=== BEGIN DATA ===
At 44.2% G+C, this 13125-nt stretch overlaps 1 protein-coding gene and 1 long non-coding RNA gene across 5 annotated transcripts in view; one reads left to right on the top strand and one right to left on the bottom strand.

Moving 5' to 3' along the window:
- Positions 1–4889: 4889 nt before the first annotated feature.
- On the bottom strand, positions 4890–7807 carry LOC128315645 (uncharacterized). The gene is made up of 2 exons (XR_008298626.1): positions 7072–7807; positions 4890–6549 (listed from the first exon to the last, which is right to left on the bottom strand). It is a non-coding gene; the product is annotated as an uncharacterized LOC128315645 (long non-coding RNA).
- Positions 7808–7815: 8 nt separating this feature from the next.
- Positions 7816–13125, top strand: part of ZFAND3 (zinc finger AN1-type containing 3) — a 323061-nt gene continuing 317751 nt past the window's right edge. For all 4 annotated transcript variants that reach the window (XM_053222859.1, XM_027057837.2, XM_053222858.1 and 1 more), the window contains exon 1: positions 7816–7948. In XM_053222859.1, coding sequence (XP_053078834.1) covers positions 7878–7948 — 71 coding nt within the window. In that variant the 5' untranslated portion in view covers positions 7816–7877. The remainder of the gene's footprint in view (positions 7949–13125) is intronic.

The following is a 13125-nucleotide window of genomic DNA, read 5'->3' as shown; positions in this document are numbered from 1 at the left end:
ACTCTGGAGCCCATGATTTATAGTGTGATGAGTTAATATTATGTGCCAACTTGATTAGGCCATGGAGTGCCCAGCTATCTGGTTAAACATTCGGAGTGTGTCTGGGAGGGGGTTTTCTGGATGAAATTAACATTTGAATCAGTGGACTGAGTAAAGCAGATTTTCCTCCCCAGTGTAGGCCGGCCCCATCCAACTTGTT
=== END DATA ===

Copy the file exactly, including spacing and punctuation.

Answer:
At 44.2% G+C, this 13125-nt stretch overlaps 1 protein-coding gene and 1 long non-coding RNA gene across 5 annotated transcripts in view; one reads left to right on the top strand and one right to left on the bottom strand.

Moving 5' to 3' along the window:
- Positions 1–4889: 4889 nt before the first annotated feature.
- On the bottom strand, positions 4890–7807 carry LOC128315645 (uncharacterized). The gene is made up of 2 exons (XR_008298626.1): positions 7072–7807; positions 4890–6549 (listed from the first exon to the last, which is right to left on the bottom strand). It is a non-coding gene; the product is annotated as an uncharacterized LOC128315645 (long non-coding RNA).
- Positions 7808–7815: 8 nt separating this feature from the next.
- Positions 7816–13125, top strand: part of ZFAND3 (zinc finger AN1-type containing 3) — a 323061-nt gene continuing 317751 nt past the window's right edge. For all 4 annotated transcript variants that reach the window (XM_053222859.1, XM_027057837.2, XM_053222858.1 and 1 more), the window contains exon 1: positions 7816–7948. In XM_053222859.1, coding sequence (XP_053078834.1) covers positions 7878–7948 — 71 coding nt within the window. In that variant the 5' untranslated portion in view covers positions 7816–7877. The remainder of the gene's footprint in view (positions 7949–13125) is intronic.

The following is a 13125-nucleotide window of genomic DNA, read 5'->3' as shown; positions in this document are numbered from 1 at the left end:
ACTCTGGAGCCCATGATTTATAGTGTGATGAGTTAATATTATGTGCCAACTTGATTAGGCCATGGAGTGCCCAGCTATCTGGTTAAACATTCGGAGTGTGTCTGGGAGGGGGTTTTCTGGATGAAATTAACATTTGAATCAGTGGACTGAGTAAAGCAGATTTTCCTCCCCAGTGTAGGCCGGCCCCATCCAACTTGTT